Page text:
The intensity of an immersion experience, whether it be Birthright Israel, summer camp, a service trip, or a retreat, is difficult to maintain or replicate in any kind of follow-up or continuing programming. Away from home and one’s normal routine, a typical program participant can try on new and different perspectives on what it means to be part of a Jewish community. Learning and seeking meaning can come more easily. A suspension of disbelief, if you will, costs less psychically and experientially when one is basically on vacation.
The social experience of being with one’s peers 24/7 helps to cement the sense that various educational elements are somehow more real, authoritative and sustainable than similar elements might be back home. However, we risk much if we expect the power of the immersion experience to translate automatically into increased Jewish involvement and behavior when the trip ends. If momentum is to be captured, the seeds for continuing the experience must be planted before the immersion experience is over.
And so, many who have been grappling with how best to take advantage of the identity breakthroughs that are thought to happen during these experiences suggest building the possibilities of the “post” into the “pre,” being purposeful to “follow through” in program planning from the outset. And so goes the conventional wisdom. There is much value in this wisdom. But perhaps the fundamental difference between immersion experiences and the American Jewish life to which participants return, is not only one of intensity but also of quality. That is, a quality that cannot be replicated unless American Jewish life itself is wholly transformed. The sense one feels that Jewish life is somehow “sovereign” when one is in a total immersion Jewish experience is fundamentally not built into the fabric of what most American Jews experience in being Jewish in America. The disconnect, then,
between the immersion experience and the possibility of following that experience through is not only caused by a lack of programmatic continuity but results from the fact that American Jewish life and the immersion experience fundamentally contradict each other.
Birthright Israel participants regularly report that what they wake up to on their ten-day trip to Israel is not necessarily a deeper appreciation for the religious and theological elements of Judaism but rather to the fact that being Jewish is essentially about being part of a living, breathing people defined by an elemental familial connection. Prior to the trip, participants feel that being Jewish is of an exclusively religious category; being on the trip, they experience something quite different. They find out that the Jewish People is their family. When they return home, they genuinely seek out experiences that will capture this sense of Jewish Peoplehood only to discover that much of the apparatus of Jewish communal institutions and their offerings are organized around the principle that being Jewish is a matter of belonging to an American religious denomination, a community of faith — a religion, not a people.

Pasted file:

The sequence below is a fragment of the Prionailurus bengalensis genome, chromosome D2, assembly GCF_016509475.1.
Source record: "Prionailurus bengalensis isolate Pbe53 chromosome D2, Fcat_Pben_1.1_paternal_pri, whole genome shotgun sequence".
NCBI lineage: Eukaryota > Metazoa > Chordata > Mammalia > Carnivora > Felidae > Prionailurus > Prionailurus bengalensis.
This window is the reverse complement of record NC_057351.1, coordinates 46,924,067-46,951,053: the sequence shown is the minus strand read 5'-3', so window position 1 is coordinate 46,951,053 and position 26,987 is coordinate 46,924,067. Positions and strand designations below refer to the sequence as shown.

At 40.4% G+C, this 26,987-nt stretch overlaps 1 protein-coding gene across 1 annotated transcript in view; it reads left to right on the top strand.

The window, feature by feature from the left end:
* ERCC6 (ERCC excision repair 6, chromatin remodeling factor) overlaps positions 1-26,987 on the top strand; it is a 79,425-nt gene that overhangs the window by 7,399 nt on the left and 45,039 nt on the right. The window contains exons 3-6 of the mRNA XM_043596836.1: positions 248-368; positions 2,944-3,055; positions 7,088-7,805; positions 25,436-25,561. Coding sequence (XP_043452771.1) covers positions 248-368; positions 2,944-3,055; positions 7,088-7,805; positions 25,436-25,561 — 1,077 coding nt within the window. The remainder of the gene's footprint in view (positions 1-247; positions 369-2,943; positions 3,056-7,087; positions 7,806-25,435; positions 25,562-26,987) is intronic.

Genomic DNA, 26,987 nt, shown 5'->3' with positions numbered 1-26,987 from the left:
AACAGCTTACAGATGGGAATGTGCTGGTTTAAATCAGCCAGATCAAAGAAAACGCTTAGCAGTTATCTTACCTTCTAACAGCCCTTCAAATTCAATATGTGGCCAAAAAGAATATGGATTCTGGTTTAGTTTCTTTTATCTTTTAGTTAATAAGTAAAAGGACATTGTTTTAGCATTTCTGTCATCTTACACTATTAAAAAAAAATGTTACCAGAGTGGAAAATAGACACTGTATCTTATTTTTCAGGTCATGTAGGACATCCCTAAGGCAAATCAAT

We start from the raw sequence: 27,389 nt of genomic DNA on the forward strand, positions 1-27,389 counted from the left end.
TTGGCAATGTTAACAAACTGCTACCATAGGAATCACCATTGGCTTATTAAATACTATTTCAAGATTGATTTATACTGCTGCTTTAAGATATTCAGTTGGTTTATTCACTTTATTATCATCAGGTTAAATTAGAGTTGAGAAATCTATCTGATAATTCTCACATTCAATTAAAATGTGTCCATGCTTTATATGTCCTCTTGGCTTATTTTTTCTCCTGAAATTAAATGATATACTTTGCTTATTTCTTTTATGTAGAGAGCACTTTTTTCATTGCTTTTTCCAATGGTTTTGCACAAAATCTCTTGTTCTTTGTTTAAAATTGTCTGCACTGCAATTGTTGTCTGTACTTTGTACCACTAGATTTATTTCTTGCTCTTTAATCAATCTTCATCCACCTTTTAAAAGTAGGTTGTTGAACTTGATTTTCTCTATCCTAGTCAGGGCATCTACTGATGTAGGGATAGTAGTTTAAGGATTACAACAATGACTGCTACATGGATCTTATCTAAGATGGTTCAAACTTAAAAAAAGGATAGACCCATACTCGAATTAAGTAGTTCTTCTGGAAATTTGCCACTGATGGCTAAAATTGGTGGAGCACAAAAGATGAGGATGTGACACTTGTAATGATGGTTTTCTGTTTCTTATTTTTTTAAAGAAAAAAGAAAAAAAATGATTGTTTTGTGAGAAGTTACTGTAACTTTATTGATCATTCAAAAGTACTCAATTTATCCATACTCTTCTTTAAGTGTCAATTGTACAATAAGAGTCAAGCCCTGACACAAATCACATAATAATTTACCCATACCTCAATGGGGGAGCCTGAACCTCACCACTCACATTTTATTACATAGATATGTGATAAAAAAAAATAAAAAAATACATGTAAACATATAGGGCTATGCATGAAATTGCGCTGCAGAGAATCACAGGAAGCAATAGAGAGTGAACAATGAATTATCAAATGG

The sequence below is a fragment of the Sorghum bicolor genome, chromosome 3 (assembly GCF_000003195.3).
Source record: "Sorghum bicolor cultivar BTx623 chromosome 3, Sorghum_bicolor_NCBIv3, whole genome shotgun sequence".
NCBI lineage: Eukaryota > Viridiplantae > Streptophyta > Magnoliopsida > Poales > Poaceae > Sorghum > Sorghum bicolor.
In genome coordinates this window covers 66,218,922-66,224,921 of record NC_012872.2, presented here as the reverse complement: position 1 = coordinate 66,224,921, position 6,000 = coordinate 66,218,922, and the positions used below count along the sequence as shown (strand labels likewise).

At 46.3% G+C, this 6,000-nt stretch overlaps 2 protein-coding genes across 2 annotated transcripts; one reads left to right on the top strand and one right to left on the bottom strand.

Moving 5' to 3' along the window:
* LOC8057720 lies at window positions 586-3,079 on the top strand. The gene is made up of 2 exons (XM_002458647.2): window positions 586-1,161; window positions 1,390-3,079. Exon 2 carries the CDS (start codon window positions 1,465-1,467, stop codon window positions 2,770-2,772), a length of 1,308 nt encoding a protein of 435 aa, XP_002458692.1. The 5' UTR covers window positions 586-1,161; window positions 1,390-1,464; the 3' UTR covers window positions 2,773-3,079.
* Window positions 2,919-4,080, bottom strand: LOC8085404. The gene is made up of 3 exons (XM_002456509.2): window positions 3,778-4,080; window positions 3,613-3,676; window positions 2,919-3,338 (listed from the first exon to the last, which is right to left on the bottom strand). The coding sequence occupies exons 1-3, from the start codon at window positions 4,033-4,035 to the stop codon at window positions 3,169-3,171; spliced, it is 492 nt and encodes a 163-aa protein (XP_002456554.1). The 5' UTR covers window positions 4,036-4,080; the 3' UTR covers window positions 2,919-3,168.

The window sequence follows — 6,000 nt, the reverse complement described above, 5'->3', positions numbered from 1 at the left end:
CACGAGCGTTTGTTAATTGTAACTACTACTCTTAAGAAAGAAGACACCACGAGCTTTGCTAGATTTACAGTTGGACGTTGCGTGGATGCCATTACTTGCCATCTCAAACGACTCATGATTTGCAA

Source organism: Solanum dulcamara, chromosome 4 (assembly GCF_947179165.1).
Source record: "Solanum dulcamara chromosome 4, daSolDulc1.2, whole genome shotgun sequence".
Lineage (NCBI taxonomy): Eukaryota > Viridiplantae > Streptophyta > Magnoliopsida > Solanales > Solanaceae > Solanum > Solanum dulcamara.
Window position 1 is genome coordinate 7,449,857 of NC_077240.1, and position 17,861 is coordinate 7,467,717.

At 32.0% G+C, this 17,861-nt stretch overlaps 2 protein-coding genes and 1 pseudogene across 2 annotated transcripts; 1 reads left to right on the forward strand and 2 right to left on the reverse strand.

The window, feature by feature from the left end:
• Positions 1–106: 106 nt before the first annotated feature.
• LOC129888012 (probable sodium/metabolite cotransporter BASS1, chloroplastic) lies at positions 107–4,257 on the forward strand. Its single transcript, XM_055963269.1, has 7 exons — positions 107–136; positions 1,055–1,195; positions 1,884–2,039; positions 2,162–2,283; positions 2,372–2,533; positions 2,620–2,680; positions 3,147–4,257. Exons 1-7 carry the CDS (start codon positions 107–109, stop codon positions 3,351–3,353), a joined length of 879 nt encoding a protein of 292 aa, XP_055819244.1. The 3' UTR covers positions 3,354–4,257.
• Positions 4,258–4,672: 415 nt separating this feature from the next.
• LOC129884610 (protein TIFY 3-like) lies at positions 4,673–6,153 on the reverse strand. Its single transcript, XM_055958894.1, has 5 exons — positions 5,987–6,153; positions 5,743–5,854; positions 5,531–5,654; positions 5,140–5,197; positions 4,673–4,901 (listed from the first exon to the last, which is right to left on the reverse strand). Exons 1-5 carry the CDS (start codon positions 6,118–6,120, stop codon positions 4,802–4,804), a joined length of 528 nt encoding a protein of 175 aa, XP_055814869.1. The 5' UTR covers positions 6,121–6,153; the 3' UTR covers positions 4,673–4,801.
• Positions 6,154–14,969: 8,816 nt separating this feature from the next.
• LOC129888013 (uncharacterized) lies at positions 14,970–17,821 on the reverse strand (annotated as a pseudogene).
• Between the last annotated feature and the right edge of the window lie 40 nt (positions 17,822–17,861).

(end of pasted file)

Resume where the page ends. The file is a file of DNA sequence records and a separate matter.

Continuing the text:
One might argue that the disconnect between the Birthright immersion experience and American Jewish life is not reflective of immersion experiences in general, but specifically relates to an immersion experience in Israel, where Jewish Peoplehood, not theology, is at the heart of a common national identity. Fair enough. But do we really believe that what makes a Jewish camping experience, for example, powerful and different is the opportunity to share a common theology, as might be the case at evangelical Christian summer camps? Jewish camps and Christian camps may look similar on the outside, but what gets shared and reinforced is something very different. Jewish cultural sovereignty and Peoplehood is a central aspect of the experience one has at Jewish camp. It is interesting to note that camps organized by the religious denominations, which are not primarily Zionist at their core, have been, nonetheless, historically programmed with trappings of Israel and Zionism for decades. These camps feel, to some extent, like a taste of Israel with Hebrew names for bunks and age groups, Hebrew announcements pouring over the loudspeaker, Israeli counselors ever-present, and a sense of connection that transcends a strictly religious proposition. Yet, campers return to synagogue educational contexts in which Modern Israeli Hebrew takes second place, if not third or fourth place, to the far less relevant Hebrew of the prayer book. Rabbis sometimes complain that their best students come back from summer camp having experienced fullness and belonging that the synagogue cannot match. Perhaps the synagogue is built not to teach the comprehensive nature of Jewish Peoplehood but to religiously enhance a life whose center is elsewhere. Synagogues that incorporate, for both children and adults, a broader educational agenda that includes the arts, culture, the real life of contemporary Israel, a passion for Modern Hebrew, and a comprehensive sense of community, Peoplehood and connectedness have a better chance of being resonant for those who have been sparked and inspired by intensive Jewish immersion experiences.
A surprising phenomenon among returning Birthright Israel participants is a widespread interest to enroll in classes in Modern Hebrew language. This comes at a time when many Jewish educators have sadly given up on the prospect that American Jews could ever be interested in learning Hebrew. Perhaps Jewish educators, rabbis and lay leaders might be wise to take their cues from the intuitions of Birthright Israel alumni. They have decided that they want a Jewish life that isn’t afraid to be particular and culturally sovereign; if we, as a community, were bold enough to match their passion, we might be ready for their return.
Reprinted with permission from Contact, The Journal of the Steinhardt Foundation for Jewish Life